Though the movie itself was successful with both critics and audiences, "Tombstone" was plagued with problems during production, especially when original director, Kevin Jarre, was fired for refusing to cut down an over-long script. Though the rest of the film was helmed by George P. Cosmatos, Russell had claimed - especially in later years - to have directed some scenes himself. He delivered another memorable tough-guy turn in "Stargate" (1994), an action sci-fi combo in which he played a suicidal colonel teamed up with a nerdy Egyptologist (James Spader) to explore another world reached by an ancient cosmic traveling device. Following a reprisal of sorts in voicing Elvis for a brief scene in "Forrest Gump" (1994), Russell starred in the political thriller "Executive Decision" (1996), in which he portrayed a military intelligence analyst who tries to save 400 passengers aboard a hijacked 747. After a good 15 years, Russell once again played futuristic antihero Snake Plissken in John Carpenter's follow-up, "Escape from L.A." (1996). Despite the hype surrounding the reprisal, the film failed to live up to expectations, while also having a poor run at the box office. Aside from his starring role, Russell also served as a producer and co-screenwriter.
Russell delivered a good performance in the surprisingly tense Hitchcockian thriller, "Breakdown" (1997), playing a desperate husband trying to find his wife (Kathleen Quinlan), who was mysteriously kidnapped after their jeep breaks down in the middle of the New Mexico desert. Following this compelling addition to his oeuvre, Russell began appearing in a string of disappointing films that pushed him further and further from the public's consciousness after spending a better part of his career at the forefront of Hollywood's most bankable stars. He starred in the critically panned box office flop, "Soldier" (1998), playing a genetically enhanced officer tasked with protecting an innocent civilian village in a distant galaxy from being destroyed. Following a small role as a court psychologist in the Cameron Crow misfire "Vanilla Sky" (2001), Russell made another questionable choice by starring opposite Kevin Costner in "3000 Miles to Graceland" (2001), a much-maligned caper movie in which Russell revisited his Elvis roots by dressing up as the King alongside his partner in crime (Costner) to pull off a heist at a Las Vegas casino.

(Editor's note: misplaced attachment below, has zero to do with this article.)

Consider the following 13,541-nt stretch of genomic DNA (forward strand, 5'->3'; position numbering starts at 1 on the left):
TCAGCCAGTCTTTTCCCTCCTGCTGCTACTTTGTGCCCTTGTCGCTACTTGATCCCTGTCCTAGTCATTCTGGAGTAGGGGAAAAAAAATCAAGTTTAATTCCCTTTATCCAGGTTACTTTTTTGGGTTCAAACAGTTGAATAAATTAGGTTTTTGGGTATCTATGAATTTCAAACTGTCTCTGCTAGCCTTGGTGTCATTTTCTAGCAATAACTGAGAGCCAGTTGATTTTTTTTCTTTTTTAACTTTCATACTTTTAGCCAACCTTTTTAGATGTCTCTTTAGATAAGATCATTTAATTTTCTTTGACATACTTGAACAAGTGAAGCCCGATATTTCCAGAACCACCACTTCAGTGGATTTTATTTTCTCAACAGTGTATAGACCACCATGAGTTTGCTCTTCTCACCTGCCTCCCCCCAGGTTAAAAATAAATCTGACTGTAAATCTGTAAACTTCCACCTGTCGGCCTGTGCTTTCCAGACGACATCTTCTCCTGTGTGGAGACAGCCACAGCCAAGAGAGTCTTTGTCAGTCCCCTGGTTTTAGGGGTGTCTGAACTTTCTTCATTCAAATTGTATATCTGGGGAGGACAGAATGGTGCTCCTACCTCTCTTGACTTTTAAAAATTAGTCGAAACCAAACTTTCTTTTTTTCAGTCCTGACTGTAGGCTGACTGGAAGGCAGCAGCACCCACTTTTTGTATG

In 2003, Russell co-starred in the emotionally charged, James Ellroy's adaptation, "Dark Blue," playing a streetwise, but corrupt police veteran in Los Angeles during the 1992 riots. Russell delivered a commanding performance in the controversial, gray-shaded role and carried the movie on his shoulders until the plot gave way to conventional thriller territory. He again had a strong turn in "Miracle" (2004) playing Herb Brooks, the real-life coach of the United States Olympic hockey team; the same Cinderella team that pulled off the unimaginable defeat of the dominating teams from the Soviet Union and Czechoslovakia. Russell, an avid hockey enthusiast himself, practically channeled the complicated Brooks and delivered another knockout performance. Russell's next effort was not as winning, however, though he did deliver his trademark charm in the superhero spoof "Sky High" (2005), in which he played Captain Stronghold, a super-powered father who sends his non-powered son (Michael Angarano) to a secret academy for superhero offspring. He next had a turn in the family film "Dreamer: Inspired by a True Story" (2005), playing a once gifted horseman who is given a lame horse and takes the mare on a quest to win the Breeders Cup Classic, thanks to the unwavering determination of his young daughter (Dakota Fanning).
After turning in several fine, low-key performances, Russell tried to step back into the limelight with the larger-than-life remake, "Poseidon" (2006), playing a middle-aged father struggling to escape a capsized ocean liner with a ragtag group of passengers. But "Poseidon" sank at the box office, leaving Russell still attempting to recapture past box office glory. In a hat-tip to Snake Plissken and other onscreen bad-asses of films past, Russell was a sadistic stunt driver named Stuntman Mike in the Quentin Tarantino-Robert Rodriguez double bill "Grindhouse" (2007). A compilation of two 90-minute horror flicks from both directors, "Grindhouse" was a throwback to the days of bloody, sex-fueled, low-rent double features that played in seedy 42nd Street theaters in New York City. In Tarantino's offering, a slasher-cum-road rage flick called "Death Proof," Russell was a crazed killer who tries to mow down young women - including Rosario Dawson and Zoë Bell - in a black Chevy Nova. Though unsuccessful at the box office, "Grindhouse" - which included the Rodriguez portion, "Planet Terror," and fake movie trailers - was embraced by a majority of critics.